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Is there an equation that can be used to determine the air temperature around a given spark discharge? Let's say I produce a 50K volt spark between two wires using a standard HV generator. I'm sure the air in close proximity to the discharge must also rise in temperature, but how to get a practical idea of its temperature and more importantly, the temp gradients around this air? An equation would produce more useful data. Thanks!

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    $\begingroup$ Near the spark, radiation temperature is going to dominate material heat transport as the source of local temperature. You can approximate radiation temperature by assuming air is transparent, drawing a symmetric surface around your arc, and treating the symmetric surface as a blackbody with a radiant flux of $IV$. Note that arcs are non-ohmic resistor so you can't just use the breakdown voltage, you'll need to actually measure, or find an experimentally curve-fit formula to estimate from. $\endgroup$
    – g s
    Commented Sep 11, 2021 at 20:38

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Determining temperature is never easy because of the heat equation which is a differential equation. Temperature is determined by rate of energy input vs rate of dissipation into the surrounding environment, and the rate is controlled by the difference between the two, but the difference changes if they have not reached equilibrium.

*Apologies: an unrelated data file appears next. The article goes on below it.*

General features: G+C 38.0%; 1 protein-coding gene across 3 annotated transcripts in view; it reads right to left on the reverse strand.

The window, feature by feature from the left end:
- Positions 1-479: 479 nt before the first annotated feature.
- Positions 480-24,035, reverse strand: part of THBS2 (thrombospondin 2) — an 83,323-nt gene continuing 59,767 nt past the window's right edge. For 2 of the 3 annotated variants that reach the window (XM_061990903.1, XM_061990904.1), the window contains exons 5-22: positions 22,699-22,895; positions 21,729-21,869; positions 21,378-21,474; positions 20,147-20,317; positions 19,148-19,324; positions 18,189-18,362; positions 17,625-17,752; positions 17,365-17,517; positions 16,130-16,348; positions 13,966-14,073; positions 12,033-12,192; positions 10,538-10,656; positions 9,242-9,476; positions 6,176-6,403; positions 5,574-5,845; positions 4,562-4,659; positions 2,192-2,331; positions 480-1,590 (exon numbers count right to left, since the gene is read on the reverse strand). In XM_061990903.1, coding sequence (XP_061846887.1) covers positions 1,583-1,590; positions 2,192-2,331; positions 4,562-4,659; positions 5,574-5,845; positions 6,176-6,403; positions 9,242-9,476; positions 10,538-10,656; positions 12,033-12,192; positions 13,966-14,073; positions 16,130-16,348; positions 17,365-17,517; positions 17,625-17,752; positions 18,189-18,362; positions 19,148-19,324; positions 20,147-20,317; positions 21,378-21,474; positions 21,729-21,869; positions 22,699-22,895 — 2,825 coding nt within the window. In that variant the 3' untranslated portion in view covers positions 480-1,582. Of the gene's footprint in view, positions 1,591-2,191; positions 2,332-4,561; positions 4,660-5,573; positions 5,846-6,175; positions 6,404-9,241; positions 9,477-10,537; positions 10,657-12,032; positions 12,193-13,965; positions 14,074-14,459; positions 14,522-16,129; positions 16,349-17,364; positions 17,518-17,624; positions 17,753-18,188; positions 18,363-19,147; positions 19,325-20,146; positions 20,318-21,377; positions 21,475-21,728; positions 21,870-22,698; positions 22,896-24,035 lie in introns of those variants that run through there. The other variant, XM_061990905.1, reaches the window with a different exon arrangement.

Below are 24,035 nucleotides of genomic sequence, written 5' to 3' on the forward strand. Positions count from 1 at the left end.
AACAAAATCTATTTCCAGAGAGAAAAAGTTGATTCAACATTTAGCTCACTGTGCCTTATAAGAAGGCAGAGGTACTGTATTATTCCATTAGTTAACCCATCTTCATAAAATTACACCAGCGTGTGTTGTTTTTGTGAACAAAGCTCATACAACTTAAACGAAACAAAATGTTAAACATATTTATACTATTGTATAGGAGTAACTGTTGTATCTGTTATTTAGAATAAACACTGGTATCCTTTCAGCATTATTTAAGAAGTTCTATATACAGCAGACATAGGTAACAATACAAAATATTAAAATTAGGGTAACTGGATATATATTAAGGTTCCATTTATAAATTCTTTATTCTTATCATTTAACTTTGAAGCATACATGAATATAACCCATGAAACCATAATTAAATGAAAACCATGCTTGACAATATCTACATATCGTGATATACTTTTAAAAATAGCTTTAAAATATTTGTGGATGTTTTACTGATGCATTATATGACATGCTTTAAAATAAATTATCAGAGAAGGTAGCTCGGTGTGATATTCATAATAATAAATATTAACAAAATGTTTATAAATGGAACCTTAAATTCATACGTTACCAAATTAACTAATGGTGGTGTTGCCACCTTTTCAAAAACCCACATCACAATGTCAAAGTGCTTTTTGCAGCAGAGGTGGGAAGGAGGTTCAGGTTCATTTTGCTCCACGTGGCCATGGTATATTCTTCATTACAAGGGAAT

But in your case, you might be in luck because if the spark is large and fast enough, the flow out could be neglected since the rate of energy in is significant compared to the rate of energy out. Then you can use adiabetic heat transfer where all the energy transferred in, stays in.

So you would then just need voltage across and current in the spark gap to calculate input energy. Then use that to calculate how much a volume air would heat up after accounting for the energy required to ionize (similar to phase change energy when something evaporates) which won't contribute to temperature rise. Air volume seems tricky to determine though.

No gradients though. That is the first principles heat equation and simulation territory with differential equations.

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